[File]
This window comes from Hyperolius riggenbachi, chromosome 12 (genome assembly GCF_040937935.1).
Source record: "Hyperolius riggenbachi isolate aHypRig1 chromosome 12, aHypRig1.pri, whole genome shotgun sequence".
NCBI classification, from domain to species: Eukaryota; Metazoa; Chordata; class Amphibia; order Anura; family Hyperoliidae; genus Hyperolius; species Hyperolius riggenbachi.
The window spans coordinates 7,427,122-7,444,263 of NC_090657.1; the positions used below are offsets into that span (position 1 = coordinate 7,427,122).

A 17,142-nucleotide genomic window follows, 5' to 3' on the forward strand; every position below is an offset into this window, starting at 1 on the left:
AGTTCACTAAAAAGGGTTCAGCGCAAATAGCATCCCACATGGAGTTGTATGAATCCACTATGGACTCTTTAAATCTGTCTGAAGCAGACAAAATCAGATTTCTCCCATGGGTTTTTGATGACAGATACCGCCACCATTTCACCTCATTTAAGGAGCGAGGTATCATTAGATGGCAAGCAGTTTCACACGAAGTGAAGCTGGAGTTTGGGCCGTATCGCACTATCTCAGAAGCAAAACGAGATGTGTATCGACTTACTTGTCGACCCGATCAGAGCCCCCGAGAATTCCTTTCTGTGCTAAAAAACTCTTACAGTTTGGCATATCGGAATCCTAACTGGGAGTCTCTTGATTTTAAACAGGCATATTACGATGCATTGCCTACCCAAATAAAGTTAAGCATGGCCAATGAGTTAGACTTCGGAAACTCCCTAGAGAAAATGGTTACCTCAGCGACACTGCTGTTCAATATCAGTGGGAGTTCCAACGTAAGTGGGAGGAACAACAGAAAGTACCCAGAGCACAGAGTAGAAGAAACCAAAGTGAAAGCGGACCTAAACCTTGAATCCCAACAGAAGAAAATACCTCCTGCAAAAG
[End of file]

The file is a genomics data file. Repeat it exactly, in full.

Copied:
This window comes from Hyperolius riggenbachi, chromosome 12 (genome assembly GCF_040937935.1).
Source record: "Hyperolius riggenbachi isolate aHypRig1 chromosome 12, aHypRig1.pri, whole genome shotgun sequence".
NCBI classification, from domain to species: Eukaryota; Metazoa; Chordata; class Amphibia; order Anura; family Hyperoliidae; genus Hyperolius; species Hyperolius riggenbachi.
The window spans coordinates 7,427,122-7,444,263 of NC_090657.1; the positions used below are offsets into that span (position 1 = coordinate 7,427,122).

A 17,142-nucleotide genomic window follows, 5' to 3' on the forward strand; every position below is an offset into this window, starting at 1 on the left:
AGTTCACTAAAAAGGGTTCAGCGCAAATAGCATCCCACATGGAGTTGTATGAATCCACTATGGACTCTTTAAATCTGTCTGAAGCAGACAAAATCAGATTTCTCCCATGGGTTTTTGATGACAGATACCGCCACCATTTCACCTCATTTAAGGAGCGAGGTATCATTAGATGGCAAGCAGTTTCACACGAAGTGAAGCTGGAGTTTGGGCCGTATCGCACTATCTCAGAAGCAAAACGAGATGTGTATCGACTTACTTGTCGACCCGATCAGAGCCCCCGAGAATTCCTTTCTGTGCTAAAAAACTCTTACAGTTTGGCATATCGGAATCCTAACTGGGAGTCTCTTGATTTTAAACAGGCATATTACGATGCATTGCCTACCCAAATAAAGTTAAGCATGGCCAATGAGTTAGACTTCGGAAACTCCCTAGAGAAAATGGTTACCTCAGCGACACTGCTGTTCAATATCAGTGGGAGTTCCAACGTAAGTGGGAGGAACAACAGAAAGTACCCAGAGCACAGAGTAGAAGAAACCAAAGTGAAAGCGGACCTAAACCTTGAATCCCAACAGAAGAAAATACCTCCTGCAAAAG